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9:11 a.m. - January 16, 2003
You too can buy reconditioned excess furniture direct from the Federal Government. We know you have an aching back and enough funds to cover a direct withdrawl, so you had better act quickly before things get ugly.
I am a fan of my privacy and resent uninvited intrusion by telephone, mail, email, knocks on the door. I don't fill out warranty cards because companies are obligated to fulfill basic guarantees even without the consumer filling out personal details, as if a DVD maker needs Estimated Annual Income to diagnose a problem; when I order items online, I play with their systems and say I'm 80 years old, annual income $0.00, I refuse to order from Amazon because they sell their information - and have spoken to a vice-somebody about it. When obligated, I put down the requesting company's own customer service number instead of my digits. Still, things get through like the infernal Pottery Barn catalogues and other supposed high-quality merchandisers, my info obtained through Levenger and I made a pact with the devil when I continued to order.

But nothing compares to the Total Information Awareness project. Flatly, the project alarms me and I'm conflicted over the stated need for national security and the security of my own private person. Did you know that the TIA wants to obtain health records? Tell me, what purpose does this have for national security? I cannot think of one viable scenario where a database of millions of health records could be sifted and save the day. Or high school records. College transcripts - ah, yes, the flight-school debacle, justification number one, eh? But if INS had done their job.... Bank records, for those suspicious deposits and withdrawls above $10,000 (and did you know, any deposit over $10K is already reported?) and since I'm not in the habit of depositing such large sums, what's the big deal, right? The deal is that we've become anonymous suspects and are being watched, our personal lives recorded electronically - cell phone records, emails, web sites visited - on the premise that someone somewhere may be guilty of doing something. That's too much uncertainty for me.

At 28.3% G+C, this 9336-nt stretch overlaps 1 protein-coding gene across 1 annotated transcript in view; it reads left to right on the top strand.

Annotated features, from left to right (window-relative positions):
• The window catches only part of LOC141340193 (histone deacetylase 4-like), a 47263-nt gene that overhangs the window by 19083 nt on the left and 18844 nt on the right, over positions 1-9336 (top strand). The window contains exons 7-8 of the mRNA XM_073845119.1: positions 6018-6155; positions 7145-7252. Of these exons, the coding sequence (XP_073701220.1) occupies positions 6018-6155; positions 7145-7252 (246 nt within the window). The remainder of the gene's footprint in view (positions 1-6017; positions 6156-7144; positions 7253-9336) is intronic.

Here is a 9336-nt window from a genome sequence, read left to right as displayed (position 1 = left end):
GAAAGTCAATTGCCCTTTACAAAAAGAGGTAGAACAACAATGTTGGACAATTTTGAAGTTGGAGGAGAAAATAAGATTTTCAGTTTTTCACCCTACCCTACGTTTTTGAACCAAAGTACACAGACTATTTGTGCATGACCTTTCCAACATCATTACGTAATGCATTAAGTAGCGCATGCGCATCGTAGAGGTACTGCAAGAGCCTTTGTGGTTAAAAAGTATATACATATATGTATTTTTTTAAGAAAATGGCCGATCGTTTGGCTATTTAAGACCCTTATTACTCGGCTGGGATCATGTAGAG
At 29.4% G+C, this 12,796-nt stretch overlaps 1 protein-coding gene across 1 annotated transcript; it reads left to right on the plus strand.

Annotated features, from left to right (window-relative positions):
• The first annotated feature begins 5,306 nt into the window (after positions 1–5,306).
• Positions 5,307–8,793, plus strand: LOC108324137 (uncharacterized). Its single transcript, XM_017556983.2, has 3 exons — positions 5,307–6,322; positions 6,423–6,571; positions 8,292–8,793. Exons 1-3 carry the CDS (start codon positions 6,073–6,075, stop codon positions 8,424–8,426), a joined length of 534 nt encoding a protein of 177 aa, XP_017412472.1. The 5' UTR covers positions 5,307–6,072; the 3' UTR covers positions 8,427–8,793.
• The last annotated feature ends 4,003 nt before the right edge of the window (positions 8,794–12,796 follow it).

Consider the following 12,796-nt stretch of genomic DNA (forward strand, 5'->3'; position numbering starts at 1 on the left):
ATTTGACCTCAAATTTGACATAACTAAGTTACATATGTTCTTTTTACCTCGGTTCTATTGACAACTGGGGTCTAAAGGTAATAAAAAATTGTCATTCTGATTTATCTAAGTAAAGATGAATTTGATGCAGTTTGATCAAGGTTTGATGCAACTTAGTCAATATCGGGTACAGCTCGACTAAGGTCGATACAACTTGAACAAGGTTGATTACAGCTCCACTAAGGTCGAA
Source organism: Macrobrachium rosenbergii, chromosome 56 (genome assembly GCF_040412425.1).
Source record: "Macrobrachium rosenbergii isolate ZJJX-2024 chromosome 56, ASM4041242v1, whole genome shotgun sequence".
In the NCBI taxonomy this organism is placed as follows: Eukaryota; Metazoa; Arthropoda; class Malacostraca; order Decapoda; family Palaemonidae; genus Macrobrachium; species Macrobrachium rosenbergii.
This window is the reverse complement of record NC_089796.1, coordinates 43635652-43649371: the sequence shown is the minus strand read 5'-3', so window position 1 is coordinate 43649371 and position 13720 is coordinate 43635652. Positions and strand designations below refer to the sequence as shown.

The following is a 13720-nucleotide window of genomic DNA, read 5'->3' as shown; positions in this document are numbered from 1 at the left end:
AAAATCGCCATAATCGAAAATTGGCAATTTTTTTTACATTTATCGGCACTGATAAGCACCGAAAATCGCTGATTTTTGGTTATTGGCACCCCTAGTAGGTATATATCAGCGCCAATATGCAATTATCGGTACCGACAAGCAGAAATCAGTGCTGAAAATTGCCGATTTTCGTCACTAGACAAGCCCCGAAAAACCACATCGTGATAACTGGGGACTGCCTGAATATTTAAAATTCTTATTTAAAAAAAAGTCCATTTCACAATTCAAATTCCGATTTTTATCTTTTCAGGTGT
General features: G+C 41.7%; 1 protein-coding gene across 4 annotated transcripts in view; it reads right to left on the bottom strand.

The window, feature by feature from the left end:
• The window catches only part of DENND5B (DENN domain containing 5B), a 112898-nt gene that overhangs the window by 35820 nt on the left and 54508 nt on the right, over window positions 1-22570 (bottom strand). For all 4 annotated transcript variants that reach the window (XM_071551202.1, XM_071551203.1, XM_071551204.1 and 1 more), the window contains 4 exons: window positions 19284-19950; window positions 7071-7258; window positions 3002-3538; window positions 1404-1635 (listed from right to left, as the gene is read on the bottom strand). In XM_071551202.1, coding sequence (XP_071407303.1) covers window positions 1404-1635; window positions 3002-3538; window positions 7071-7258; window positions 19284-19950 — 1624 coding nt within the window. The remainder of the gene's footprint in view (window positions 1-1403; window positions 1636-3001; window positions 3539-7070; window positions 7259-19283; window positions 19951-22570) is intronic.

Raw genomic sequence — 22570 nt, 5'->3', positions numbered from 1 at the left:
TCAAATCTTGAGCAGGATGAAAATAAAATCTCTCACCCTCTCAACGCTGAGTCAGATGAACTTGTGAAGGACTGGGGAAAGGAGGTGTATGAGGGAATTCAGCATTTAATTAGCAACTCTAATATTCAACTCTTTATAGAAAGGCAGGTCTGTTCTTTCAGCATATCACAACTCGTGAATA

I'm a conservative, a Republican, as patriotic as they come - I mean come on, I wouldn't want to live anywhere else, including Sweden or Canada [Editor's Note: Then again, Canada does appeal...] - but I'm repulsed by the cataloguing of me, of you, for the sake of national security. The invasion of privacy by the government must not be condoned by the citizenry but I suspect most people have forgotten that they work for us [Editor's Note: At least that's what's taught in schools, and may be the most pernicious fallacy but that's another topic] and we are not and should not be files in a database.

I wouldn't be surprised if I begin to get catalogues from the government pitching services and deals, federal telemarketers pushing four-night, five day vacation packages to the Presidential Libraries, surreptitious crank calls Dumbass, you shouldn't have voted for that. And this is light-hearted compared to an Orwellian vision of the potential hazards and abuses of such a system. Read the ACLU's report and think about it for a minute, would you?


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